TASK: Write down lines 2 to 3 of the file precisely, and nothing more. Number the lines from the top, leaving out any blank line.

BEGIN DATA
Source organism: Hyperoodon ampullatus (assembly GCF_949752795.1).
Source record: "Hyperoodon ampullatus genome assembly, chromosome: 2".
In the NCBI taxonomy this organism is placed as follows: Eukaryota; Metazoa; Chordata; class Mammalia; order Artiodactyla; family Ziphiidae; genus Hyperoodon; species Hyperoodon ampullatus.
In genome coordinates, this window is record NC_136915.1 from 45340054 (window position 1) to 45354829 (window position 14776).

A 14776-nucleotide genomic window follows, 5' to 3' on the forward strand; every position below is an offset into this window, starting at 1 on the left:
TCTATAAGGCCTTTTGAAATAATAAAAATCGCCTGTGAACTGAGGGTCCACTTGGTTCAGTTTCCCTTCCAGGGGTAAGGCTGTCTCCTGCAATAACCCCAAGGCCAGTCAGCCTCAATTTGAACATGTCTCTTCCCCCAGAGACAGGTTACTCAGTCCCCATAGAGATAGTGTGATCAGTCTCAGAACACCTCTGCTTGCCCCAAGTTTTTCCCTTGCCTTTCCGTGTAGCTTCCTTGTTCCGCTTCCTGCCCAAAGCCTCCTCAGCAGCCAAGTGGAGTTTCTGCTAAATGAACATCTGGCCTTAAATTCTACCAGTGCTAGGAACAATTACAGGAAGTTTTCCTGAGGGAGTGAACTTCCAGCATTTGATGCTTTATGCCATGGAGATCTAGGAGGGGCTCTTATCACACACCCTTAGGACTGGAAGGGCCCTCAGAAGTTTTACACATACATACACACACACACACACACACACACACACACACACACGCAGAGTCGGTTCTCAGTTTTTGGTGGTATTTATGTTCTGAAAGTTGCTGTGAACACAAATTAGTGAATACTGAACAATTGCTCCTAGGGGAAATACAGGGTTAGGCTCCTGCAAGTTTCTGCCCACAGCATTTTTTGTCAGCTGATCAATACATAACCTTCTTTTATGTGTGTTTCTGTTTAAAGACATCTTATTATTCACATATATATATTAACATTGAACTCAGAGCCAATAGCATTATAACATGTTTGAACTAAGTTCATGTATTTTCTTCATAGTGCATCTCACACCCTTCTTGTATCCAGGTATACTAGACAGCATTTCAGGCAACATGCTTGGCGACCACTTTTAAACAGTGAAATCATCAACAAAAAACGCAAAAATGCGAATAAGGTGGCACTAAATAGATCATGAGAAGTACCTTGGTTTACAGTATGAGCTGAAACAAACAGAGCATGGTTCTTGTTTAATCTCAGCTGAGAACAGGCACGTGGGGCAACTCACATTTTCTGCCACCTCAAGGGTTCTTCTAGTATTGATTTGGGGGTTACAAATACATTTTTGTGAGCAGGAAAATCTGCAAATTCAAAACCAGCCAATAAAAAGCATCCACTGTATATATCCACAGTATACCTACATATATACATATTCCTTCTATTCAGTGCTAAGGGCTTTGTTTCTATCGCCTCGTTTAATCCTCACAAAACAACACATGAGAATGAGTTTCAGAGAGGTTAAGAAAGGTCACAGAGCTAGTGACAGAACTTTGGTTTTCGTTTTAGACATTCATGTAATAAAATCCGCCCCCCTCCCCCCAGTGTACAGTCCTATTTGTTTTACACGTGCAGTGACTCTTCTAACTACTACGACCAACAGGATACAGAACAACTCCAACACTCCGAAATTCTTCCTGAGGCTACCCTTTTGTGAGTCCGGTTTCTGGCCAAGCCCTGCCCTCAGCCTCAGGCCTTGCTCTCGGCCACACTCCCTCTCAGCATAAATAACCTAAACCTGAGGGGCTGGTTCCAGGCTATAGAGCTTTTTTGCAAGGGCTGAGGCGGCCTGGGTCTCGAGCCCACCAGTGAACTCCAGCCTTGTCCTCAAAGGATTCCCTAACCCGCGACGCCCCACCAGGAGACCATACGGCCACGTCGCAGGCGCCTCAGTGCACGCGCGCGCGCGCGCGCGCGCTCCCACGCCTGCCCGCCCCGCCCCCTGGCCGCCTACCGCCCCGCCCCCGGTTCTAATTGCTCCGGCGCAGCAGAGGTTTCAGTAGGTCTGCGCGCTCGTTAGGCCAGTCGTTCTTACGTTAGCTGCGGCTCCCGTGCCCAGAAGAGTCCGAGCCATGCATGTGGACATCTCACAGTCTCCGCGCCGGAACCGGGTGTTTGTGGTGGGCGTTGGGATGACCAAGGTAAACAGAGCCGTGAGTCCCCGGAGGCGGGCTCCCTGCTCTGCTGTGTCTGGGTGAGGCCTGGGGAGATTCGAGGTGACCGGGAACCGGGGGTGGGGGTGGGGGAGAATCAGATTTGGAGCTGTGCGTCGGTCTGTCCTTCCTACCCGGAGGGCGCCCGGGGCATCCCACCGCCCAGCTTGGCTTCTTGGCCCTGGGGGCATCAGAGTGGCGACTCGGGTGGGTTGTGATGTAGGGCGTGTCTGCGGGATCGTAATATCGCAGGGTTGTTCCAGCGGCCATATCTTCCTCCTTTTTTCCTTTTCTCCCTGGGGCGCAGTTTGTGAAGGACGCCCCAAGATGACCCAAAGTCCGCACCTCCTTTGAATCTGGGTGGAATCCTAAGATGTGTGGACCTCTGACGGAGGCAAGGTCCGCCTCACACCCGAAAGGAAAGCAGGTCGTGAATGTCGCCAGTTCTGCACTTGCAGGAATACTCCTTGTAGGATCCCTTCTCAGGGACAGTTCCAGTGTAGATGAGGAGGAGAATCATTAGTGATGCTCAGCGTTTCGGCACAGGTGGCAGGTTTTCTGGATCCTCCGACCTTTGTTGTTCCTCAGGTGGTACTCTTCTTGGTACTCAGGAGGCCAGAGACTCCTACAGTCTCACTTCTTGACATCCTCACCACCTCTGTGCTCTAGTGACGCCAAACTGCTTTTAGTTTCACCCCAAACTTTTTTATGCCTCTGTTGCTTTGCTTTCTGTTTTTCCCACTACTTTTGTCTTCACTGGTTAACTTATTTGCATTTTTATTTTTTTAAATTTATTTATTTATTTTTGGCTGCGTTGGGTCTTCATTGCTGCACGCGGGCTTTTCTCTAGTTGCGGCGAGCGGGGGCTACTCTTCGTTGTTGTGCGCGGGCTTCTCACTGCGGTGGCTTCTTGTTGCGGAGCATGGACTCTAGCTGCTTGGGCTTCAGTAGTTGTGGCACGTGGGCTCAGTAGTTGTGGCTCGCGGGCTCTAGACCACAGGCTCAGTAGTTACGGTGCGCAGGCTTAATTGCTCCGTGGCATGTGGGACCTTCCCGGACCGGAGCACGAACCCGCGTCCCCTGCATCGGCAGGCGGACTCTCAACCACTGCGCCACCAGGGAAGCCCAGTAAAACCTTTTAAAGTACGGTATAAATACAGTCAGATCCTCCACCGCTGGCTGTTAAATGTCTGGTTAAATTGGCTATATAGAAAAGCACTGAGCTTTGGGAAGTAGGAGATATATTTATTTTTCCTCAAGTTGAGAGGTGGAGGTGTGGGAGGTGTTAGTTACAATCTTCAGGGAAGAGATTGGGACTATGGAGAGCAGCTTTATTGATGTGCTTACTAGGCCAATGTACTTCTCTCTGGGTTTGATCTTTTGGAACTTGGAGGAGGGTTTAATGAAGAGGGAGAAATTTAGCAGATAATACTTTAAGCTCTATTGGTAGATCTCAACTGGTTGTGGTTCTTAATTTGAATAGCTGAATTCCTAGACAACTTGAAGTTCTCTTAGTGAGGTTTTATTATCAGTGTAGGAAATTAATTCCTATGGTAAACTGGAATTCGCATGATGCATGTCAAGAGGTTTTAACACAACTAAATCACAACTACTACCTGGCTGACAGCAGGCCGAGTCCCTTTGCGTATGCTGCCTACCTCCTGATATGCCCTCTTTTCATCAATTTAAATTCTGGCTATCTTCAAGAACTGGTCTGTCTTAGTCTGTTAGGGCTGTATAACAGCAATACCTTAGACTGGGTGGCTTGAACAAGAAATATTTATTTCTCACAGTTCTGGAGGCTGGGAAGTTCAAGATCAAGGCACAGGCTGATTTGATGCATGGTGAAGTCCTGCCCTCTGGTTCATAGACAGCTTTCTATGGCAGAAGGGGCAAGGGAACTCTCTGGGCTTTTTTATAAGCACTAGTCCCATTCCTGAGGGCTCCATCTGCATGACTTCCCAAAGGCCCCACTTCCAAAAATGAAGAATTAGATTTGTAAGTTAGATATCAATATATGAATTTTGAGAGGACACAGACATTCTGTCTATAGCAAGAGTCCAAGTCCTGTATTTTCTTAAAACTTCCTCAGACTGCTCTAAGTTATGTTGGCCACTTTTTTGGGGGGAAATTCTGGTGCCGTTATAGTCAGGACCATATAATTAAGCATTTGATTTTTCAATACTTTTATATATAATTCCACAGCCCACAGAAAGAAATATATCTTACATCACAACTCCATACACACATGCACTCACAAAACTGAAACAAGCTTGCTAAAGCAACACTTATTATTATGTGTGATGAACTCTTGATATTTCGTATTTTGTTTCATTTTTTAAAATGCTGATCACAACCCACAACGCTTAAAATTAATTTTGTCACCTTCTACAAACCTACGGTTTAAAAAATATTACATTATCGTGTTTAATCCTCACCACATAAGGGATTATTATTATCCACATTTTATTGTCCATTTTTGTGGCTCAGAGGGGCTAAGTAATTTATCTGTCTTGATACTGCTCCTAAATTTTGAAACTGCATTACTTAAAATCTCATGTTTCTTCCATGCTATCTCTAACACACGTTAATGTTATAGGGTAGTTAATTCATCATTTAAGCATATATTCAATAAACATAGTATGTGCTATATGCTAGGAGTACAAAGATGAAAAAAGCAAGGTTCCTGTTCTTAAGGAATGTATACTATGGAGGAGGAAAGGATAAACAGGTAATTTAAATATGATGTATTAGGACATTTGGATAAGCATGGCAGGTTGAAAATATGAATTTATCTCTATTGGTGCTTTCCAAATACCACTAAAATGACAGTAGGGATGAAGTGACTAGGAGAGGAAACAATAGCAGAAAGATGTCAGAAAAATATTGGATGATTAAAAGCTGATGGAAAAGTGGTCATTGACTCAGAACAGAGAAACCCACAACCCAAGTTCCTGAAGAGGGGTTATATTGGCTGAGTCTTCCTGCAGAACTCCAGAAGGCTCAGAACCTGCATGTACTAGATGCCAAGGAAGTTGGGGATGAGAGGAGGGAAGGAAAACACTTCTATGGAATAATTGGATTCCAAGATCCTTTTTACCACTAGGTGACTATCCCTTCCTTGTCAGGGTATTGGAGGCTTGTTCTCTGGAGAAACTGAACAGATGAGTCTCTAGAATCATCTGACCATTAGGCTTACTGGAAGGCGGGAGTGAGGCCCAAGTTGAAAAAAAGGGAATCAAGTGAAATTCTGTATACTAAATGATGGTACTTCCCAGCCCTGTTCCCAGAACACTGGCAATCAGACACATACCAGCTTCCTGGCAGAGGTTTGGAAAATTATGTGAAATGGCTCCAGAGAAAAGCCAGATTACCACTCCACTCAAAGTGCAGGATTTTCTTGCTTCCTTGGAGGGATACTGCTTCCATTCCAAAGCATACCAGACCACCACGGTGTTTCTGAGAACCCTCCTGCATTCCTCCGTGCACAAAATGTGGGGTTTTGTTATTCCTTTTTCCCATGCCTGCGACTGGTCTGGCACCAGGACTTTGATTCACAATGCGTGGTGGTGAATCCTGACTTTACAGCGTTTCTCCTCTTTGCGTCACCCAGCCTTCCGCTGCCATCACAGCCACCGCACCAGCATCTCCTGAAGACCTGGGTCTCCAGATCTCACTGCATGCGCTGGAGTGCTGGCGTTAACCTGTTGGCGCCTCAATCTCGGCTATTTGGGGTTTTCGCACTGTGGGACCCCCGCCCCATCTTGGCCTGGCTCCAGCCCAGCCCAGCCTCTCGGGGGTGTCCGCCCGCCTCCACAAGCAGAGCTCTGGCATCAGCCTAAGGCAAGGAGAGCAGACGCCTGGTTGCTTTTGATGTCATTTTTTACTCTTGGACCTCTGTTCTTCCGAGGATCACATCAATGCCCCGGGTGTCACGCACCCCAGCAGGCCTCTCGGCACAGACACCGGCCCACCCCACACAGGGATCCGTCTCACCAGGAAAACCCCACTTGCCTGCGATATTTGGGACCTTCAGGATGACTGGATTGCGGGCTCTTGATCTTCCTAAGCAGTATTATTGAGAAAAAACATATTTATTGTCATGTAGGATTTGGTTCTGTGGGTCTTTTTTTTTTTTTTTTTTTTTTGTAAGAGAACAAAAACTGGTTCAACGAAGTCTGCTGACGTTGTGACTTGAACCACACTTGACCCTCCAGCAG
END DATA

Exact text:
Source record: "Hyperoodon ampullatus genome assembly, chromosome: 2".
In the NCBI taxonomy this organism is placed as follows: Eukaryota; Metazoa; Chordata; class Mammalia; order Artiodactyla; family Ziphiidae; genus Hyperoodon; species Hyperoodon ampullatus.